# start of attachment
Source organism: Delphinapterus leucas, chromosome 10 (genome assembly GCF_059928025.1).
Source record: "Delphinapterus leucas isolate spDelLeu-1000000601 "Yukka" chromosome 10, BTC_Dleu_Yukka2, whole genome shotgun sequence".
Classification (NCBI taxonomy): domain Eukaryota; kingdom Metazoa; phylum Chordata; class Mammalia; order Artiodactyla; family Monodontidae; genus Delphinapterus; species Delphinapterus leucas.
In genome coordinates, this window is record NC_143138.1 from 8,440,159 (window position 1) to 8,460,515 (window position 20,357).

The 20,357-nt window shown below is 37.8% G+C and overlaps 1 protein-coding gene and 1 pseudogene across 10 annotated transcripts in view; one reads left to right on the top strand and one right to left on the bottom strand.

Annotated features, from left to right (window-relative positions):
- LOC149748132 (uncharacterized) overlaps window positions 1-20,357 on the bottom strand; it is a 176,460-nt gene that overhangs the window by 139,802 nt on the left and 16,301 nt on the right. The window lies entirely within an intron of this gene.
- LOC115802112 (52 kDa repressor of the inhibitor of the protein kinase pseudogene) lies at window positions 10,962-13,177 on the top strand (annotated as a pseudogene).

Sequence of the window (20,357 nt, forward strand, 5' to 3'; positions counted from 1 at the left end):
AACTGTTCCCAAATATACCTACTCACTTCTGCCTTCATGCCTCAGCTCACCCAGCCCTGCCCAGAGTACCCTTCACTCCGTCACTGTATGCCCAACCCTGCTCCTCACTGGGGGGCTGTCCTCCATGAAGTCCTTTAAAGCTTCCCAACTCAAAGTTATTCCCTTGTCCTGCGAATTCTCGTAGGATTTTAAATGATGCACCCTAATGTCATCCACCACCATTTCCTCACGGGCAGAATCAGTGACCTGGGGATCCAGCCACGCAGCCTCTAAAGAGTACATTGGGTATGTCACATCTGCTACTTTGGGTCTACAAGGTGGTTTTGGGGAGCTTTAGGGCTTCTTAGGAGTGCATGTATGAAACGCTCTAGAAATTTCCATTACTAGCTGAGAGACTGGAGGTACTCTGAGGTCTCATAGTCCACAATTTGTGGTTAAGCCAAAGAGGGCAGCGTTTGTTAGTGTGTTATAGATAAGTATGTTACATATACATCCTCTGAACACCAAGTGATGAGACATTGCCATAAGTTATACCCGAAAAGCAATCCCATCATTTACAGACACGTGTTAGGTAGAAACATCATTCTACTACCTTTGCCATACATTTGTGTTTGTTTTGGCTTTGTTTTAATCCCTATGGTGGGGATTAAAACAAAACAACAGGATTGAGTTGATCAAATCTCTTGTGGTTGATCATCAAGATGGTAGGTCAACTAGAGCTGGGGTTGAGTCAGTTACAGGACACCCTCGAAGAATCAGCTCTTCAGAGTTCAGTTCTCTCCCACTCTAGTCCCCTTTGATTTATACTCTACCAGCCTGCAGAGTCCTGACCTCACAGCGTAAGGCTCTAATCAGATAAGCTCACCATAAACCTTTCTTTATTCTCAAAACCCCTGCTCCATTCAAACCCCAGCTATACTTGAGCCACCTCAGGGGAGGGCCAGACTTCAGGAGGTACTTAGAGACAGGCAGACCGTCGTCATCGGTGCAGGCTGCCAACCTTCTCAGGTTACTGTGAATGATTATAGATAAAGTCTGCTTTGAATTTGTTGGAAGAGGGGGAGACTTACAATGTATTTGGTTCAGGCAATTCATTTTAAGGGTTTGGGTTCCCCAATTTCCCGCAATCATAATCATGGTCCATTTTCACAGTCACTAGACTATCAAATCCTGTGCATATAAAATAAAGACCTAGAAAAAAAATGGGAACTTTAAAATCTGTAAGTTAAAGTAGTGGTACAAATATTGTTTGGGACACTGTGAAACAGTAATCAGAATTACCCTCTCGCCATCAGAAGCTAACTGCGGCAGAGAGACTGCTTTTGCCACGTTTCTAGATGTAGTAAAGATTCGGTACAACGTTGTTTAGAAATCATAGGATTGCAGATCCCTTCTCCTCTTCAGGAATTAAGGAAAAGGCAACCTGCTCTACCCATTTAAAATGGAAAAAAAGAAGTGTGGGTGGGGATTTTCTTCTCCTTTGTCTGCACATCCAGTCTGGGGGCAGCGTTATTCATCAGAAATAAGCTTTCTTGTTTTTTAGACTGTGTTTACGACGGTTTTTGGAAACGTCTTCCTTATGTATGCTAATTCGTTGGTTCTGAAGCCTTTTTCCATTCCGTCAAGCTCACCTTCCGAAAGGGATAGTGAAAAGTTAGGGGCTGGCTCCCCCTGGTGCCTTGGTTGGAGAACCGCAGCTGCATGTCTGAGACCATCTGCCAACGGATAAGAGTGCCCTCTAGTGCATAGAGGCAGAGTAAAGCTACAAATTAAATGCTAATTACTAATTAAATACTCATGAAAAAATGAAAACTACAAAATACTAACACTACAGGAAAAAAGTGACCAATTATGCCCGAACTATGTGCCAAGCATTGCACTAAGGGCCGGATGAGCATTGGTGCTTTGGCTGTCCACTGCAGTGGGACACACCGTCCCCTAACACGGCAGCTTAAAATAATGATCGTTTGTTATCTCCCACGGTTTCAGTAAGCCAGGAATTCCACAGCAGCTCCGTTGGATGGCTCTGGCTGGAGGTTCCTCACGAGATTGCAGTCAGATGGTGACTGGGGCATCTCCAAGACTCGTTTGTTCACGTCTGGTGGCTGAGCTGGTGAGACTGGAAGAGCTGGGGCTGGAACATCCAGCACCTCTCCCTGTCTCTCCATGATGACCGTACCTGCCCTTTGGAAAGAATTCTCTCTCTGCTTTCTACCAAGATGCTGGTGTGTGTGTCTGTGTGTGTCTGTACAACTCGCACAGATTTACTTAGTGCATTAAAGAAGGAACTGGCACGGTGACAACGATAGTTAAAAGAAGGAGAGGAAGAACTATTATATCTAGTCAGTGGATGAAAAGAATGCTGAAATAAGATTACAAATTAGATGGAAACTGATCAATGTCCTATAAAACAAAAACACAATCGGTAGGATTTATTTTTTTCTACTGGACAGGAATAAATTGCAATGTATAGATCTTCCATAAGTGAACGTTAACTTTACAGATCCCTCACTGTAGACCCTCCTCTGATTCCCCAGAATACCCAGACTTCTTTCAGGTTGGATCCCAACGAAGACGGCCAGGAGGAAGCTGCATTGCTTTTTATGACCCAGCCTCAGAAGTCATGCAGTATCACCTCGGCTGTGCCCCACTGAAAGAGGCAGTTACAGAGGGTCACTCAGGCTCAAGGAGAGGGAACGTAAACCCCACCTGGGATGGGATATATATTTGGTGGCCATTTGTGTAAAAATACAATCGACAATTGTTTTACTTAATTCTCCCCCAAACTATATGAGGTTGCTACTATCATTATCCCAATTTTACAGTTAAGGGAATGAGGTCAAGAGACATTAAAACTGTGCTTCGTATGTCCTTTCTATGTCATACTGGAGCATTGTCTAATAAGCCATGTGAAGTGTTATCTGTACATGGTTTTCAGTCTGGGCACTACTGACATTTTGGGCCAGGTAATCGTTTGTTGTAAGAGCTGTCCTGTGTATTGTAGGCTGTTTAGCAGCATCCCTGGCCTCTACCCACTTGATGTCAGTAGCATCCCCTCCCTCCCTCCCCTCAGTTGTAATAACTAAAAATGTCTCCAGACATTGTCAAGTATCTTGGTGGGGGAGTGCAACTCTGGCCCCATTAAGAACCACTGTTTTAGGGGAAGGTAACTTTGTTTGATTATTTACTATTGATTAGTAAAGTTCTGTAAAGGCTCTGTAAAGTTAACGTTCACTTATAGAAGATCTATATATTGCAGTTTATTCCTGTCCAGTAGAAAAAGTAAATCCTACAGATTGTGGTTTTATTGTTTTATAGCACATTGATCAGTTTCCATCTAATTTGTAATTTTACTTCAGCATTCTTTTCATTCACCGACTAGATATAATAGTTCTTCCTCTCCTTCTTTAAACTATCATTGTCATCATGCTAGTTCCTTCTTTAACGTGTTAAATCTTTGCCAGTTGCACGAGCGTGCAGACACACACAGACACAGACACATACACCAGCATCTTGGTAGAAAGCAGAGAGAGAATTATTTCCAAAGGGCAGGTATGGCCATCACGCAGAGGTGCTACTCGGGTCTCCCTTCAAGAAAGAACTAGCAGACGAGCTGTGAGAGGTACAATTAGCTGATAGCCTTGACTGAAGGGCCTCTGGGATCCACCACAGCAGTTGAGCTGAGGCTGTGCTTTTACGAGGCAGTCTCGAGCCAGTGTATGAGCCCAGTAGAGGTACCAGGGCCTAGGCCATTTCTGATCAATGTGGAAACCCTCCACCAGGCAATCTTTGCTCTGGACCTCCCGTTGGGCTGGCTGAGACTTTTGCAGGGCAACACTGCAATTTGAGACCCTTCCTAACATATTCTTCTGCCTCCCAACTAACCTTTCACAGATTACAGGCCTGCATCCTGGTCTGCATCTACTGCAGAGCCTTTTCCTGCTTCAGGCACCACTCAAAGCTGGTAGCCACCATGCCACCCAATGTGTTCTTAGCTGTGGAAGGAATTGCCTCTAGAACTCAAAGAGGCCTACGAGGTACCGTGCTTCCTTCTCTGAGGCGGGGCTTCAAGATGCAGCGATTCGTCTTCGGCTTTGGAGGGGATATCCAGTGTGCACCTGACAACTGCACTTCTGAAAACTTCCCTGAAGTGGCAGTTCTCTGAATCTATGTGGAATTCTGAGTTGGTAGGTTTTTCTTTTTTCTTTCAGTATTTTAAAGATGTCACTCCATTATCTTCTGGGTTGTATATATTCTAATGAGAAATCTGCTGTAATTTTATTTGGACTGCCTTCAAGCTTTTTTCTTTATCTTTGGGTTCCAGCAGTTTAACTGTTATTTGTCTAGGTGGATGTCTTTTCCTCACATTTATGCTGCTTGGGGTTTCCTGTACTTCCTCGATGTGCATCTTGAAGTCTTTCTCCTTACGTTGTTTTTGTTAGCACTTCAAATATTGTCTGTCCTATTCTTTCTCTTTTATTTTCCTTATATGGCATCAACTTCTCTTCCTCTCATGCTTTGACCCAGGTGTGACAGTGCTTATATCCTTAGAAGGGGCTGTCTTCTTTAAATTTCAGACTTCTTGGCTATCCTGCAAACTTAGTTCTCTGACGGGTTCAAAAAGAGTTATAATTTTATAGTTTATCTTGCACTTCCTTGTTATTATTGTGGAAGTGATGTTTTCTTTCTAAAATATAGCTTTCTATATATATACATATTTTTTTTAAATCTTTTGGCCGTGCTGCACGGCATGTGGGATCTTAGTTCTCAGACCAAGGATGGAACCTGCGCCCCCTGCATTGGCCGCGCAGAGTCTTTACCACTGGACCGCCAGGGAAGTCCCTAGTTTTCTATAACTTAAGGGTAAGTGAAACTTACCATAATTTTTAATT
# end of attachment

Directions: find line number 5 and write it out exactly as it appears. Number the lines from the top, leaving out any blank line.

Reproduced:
The 20,357-nt window shown below is 37.8% G+C and overlaps 1 protein-coding gene and 1 pseudogene across 10 annotated transcripts in view; one reads left to right on the top strand and one right to left on the bottom strand.